Computer "B," meanwhile, clacked on without interruption, undoctored and unattended, spewing out its evidence against the conspirators, which they themselves routinely wadded up and tossed into a wastebasket.
All that remained was to print and cash the tickets. Caisse printed them after the evening program, when Autotote personnel customarily serviced the ticket-issuing machines behind each cashier's window. His presence was not unusual. With the ticket machines no longer hooked up to the computer, it was simple enough to insert a "date stick" (a plastic key that imprints the date and proper code letters on each ticket, with the letters changing from race to race to discourage counterfeiters) and manually run off the tickets.
For accuracy and for accounting purposes, Caisse kept a record of the transfers on a small "code sheet," a list of the day's code sequences given to the tellers to code the machines, and totaled the trifecta payoffs on the sheet.
Jacques himself would go to the past-performance ("outs") window the next day to cash the tickets. He distributed the take at the track that night. Caisse then disposed of his "record," tearing the code sheet into pieces and throwing it in the wastebasket.
In the early days, the crew moved with fear and caution. Pickings were slim. Then one day a race went off and tickets were moved, and suddenly the conspirators were the only "winners" in the trifecta pool—a $26,000 payoff. For the first time, Jacques understood what "going for the maximum" could mean. He was 30 years old, making $14,000 a year, and he could see his life swelling with promise and his family living "comfortably forever."
He told his wife their surprising good fortune was a result of his skill as a handicapper. He had always been an enthusiastic gambler; now, he said, he was a smart one. To cover himself at the track, he made frequent trips to the ticket windows, buying and, occasionally, cashing legitimate tickets. He cautioned his accomplices to avoid "unusual displays of wealth." Nevertheless, Jacques now did things he never did before. He took his family to Disneyworld. He "thought nothing" of paying $30 a pair for his children's tennis shoes. He bought season tickets to Miami Dolphin games, and for the first time in his life went deep-sea fishing. He loved it. He made plans to buy some horses "for somebody else to train."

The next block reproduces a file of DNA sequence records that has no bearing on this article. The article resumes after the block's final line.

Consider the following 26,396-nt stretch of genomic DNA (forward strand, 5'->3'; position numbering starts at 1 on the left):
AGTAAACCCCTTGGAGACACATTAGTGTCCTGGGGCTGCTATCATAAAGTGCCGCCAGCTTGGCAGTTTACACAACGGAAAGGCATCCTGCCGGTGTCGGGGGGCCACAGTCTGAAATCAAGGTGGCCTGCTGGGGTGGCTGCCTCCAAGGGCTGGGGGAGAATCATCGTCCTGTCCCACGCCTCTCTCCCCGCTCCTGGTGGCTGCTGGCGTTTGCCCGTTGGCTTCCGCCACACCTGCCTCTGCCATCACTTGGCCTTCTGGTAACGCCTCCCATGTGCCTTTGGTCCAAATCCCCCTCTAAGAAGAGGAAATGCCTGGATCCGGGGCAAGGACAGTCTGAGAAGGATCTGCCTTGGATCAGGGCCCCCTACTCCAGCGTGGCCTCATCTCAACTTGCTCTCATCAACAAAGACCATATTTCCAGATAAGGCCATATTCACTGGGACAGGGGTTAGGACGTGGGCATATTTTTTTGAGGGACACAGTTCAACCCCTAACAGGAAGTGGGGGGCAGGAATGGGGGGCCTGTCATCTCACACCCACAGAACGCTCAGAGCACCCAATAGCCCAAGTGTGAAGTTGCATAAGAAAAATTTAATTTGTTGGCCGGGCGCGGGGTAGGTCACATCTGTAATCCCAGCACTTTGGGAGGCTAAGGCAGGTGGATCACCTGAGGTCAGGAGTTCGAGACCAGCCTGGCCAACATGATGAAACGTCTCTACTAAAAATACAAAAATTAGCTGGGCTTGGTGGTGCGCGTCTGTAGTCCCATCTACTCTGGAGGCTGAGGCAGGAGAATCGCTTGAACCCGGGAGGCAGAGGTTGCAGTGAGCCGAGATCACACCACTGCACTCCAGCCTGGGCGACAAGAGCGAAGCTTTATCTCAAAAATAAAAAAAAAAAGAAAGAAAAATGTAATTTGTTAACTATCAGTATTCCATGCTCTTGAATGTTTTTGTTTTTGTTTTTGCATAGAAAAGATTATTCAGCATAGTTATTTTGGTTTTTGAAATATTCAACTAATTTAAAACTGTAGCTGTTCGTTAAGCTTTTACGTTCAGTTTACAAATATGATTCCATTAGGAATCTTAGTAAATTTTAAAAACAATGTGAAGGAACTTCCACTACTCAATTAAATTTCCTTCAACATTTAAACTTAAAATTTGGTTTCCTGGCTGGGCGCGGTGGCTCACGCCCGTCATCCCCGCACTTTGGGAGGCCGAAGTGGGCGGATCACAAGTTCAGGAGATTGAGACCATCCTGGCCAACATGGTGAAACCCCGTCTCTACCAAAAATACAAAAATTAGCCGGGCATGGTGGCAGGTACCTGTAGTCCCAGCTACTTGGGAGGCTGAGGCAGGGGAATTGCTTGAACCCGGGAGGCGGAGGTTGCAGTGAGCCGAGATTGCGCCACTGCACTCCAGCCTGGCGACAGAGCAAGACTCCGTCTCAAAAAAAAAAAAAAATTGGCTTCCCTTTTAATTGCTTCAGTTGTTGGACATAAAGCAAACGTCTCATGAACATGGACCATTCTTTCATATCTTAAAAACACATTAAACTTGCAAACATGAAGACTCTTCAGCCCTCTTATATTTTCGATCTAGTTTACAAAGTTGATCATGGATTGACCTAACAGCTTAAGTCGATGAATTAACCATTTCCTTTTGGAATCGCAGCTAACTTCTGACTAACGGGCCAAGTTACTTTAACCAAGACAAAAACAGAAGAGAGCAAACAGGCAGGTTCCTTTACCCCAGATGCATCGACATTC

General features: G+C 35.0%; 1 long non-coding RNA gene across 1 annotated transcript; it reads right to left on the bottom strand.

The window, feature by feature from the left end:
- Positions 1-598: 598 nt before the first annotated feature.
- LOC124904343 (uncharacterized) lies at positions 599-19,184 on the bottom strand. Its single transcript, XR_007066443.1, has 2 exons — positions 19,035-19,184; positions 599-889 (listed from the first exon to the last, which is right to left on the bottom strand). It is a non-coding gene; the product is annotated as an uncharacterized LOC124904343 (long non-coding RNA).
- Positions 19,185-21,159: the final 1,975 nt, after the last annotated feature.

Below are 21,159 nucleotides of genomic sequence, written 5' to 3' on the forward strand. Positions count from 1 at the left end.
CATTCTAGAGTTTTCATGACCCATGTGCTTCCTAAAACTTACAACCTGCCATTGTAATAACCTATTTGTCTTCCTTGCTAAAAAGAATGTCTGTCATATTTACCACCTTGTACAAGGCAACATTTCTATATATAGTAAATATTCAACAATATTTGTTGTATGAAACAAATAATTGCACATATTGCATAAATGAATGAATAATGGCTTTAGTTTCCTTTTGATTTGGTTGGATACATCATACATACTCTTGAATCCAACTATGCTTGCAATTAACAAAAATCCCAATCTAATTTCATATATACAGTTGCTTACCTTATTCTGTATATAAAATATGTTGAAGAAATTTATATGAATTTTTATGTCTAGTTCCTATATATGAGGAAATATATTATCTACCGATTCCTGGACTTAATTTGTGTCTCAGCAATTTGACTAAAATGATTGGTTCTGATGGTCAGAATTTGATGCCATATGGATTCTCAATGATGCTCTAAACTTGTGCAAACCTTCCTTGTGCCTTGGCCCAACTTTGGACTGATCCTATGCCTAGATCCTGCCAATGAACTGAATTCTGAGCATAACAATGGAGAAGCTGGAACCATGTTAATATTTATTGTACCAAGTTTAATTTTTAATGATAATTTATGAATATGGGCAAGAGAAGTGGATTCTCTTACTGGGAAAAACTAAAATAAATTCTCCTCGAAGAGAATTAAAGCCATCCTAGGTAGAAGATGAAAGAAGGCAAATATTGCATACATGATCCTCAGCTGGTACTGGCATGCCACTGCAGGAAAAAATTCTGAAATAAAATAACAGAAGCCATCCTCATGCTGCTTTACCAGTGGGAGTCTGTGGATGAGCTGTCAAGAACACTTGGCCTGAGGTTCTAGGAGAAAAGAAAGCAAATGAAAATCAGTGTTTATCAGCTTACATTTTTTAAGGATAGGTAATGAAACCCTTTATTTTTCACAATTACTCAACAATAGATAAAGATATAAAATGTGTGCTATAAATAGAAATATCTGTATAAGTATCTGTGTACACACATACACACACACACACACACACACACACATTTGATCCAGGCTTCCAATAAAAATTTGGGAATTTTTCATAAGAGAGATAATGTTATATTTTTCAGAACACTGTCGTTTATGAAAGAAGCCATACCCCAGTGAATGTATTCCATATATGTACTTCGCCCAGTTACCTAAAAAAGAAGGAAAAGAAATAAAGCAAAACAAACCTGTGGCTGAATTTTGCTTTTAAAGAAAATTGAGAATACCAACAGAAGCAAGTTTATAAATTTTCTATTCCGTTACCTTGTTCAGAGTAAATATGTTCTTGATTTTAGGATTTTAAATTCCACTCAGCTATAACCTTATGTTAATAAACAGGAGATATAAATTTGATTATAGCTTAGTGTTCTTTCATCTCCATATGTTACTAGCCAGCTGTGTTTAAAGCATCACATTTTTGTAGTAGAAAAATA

Like an underground stream, the swindle rolled on unnoticed. For the conspirators it became almost routine, like a second job. They milked the computers like a cow. Despite their fears, there was nary a hitch.
In 1975, however, after a year of manipulation, Deal resigned from Autotote and the scam was temporarily suspended. Jacques did not approach Deal's replacement. Watters worked the scheme in 1976, but in 1977 he was promoted, although he remained in Florida as regional manager, traveling from track to track. The conspirators were not able to get to the computer operator at Flagler that year, but at the Pompano harness track, where he worked that winter, Jacques approached a young computer operator named Richard Hudson. Hudson had assisted at Flagler before and was scheduled to go back there again as the computer manager.
As roguish figures go, Hudson left a lot to be desired. Slightly built, with lank brown hair and nervous eyes, he had a diffident conversational manner and spoke so softly that everything he said sounded confidential. But Jacques was not put off. He sensed something "good" in Hudson. Sitting together under a race monitor in the Pompano clubhouse, Jacques laid it out. He told Hudson there were "ways to move tickets in the computer" and a "lot of money to be made." He showed Hudson the key to a safe-deposit box and hinted at its content.